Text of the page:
Often when a patient presents with an injury, they want to tell their story. People by nature like to talk about themselves, particularly when they're worried about their health.
Improving Our Political Effectiveness
The November 2014 elections are right around the corner; members of Congress, governors and state legislators are all running. Now is a good time to talk frankly about our overall political involvement.
MPA Media Wins Seven Publishing Awards
MPA Media, publisher of Acupuncture Today, among other titles, has been recognized for editorial and design excellence with an unprecendented seven publishing awards by the ASBPE, the nation's largest organization for business-to-business publications.
The Science Behind Happiness
Are you happy right now? Whether yes or no, there are a myriad of reasons why you feel that way. A whole academic discipline has developed to find out what causes or obstructs happiness, and how to amplify it.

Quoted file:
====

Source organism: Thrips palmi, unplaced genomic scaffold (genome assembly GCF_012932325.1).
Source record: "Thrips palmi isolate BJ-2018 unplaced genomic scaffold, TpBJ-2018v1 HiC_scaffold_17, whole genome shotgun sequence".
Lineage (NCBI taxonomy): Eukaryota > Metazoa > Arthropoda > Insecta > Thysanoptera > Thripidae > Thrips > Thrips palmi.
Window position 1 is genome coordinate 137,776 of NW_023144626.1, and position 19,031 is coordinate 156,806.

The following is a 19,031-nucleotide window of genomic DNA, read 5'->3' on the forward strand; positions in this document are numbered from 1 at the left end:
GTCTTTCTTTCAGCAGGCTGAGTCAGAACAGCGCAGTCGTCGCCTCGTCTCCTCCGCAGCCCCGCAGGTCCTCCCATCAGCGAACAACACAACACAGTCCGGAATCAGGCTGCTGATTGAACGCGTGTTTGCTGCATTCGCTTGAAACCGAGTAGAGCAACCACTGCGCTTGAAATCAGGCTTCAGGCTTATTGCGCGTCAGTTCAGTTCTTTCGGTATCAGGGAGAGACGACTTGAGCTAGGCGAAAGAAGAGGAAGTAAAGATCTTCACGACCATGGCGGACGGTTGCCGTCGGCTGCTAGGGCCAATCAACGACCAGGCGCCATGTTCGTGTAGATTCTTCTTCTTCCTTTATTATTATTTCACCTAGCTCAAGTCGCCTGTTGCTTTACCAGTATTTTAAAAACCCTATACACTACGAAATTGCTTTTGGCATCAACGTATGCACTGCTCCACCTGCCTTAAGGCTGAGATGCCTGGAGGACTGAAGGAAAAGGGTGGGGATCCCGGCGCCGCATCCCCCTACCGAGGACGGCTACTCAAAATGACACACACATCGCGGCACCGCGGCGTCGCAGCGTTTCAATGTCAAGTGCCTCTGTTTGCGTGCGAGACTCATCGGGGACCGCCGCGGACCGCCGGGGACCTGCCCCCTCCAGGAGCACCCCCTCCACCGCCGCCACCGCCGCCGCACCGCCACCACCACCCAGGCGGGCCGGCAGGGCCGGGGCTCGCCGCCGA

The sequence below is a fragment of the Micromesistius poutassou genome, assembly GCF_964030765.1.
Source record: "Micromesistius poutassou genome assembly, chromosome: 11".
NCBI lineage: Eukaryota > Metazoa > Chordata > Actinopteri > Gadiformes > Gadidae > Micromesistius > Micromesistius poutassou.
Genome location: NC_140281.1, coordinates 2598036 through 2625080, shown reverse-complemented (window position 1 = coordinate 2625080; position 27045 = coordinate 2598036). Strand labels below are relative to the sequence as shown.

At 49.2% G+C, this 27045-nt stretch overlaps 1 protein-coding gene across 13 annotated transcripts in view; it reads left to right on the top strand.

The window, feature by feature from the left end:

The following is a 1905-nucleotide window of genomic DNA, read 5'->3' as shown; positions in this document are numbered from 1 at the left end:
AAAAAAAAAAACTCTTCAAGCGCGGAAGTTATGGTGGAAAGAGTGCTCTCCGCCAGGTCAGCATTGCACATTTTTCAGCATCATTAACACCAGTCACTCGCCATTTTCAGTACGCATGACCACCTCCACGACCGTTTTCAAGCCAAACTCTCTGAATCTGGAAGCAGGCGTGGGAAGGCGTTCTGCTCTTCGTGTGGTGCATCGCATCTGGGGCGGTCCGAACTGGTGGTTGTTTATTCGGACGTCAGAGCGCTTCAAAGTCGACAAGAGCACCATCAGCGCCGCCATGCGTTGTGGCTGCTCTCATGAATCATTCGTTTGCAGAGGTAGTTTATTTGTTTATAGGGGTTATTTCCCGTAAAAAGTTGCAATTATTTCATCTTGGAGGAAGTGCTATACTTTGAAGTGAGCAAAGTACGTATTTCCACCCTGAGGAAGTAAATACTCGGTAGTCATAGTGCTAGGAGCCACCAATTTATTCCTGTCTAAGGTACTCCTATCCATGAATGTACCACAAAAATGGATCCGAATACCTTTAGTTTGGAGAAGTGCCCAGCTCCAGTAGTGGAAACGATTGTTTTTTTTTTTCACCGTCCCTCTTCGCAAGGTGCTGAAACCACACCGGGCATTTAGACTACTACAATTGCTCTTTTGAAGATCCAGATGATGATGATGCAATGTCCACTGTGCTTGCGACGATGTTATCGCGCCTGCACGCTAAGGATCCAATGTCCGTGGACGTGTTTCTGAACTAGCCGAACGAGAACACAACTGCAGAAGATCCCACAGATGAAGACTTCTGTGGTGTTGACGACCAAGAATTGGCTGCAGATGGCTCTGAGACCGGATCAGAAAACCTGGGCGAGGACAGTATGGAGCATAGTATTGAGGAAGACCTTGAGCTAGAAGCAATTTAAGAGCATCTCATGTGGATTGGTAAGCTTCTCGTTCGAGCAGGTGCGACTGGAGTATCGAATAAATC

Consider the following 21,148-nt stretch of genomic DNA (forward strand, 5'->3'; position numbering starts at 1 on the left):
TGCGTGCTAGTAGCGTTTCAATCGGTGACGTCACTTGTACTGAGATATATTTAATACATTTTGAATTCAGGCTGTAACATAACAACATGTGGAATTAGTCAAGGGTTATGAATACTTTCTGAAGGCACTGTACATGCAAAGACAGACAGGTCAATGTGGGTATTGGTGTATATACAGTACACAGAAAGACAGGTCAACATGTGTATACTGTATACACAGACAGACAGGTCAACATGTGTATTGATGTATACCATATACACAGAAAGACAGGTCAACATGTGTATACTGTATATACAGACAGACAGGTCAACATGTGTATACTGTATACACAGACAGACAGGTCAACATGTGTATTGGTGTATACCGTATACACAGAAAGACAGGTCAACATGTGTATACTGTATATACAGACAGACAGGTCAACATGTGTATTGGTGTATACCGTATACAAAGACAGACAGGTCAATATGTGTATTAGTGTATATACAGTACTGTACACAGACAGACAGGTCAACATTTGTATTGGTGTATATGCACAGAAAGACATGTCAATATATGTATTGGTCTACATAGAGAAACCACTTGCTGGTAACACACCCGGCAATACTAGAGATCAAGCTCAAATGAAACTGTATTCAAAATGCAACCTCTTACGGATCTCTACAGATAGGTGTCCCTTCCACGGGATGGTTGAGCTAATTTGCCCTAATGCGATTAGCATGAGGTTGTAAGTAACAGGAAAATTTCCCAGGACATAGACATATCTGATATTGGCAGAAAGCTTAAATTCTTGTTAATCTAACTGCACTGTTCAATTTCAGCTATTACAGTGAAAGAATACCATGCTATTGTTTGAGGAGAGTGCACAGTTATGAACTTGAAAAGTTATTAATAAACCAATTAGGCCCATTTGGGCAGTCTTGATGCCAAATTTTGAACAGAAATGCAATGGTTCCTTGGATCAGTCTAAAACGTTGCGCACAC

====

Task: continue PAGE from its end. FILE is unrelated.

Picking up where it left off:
When Big Pharma Meets Chinese Medicine
Earlier this year, Bayer made a media splash with their decision to buy the Dihon Pharmaceutical Group Co., a Chinese TCM manufacturer.
News in Brief
NBCE Launches Computer-Based Testing Era; California Chiropractors Get Expanded DOT Exam Privileges; New Jeff Hays Documentary.
A Commonly Missed Spinal Fixation: The Upper Lumbar Spine (Part 1)
When we think of lower back pain, we tend to think in terms of the lower lumbar spine and the SI joint. These joints and their discs are obviously important. However, we tend to miss fixations that occur just above – in the upper lumbar spine. Three questions come to mind: 1) Why is the upper lumbar spine so important? 2) Why do we miss the fixations here? 3) How can we adjust them?
The Problem With Prolonged Sitting
We need to constantly talk to our patients about spending less time sitting and about what can go wrong with poor sitting postures. The fact is we sit too long in repetitive malpositions.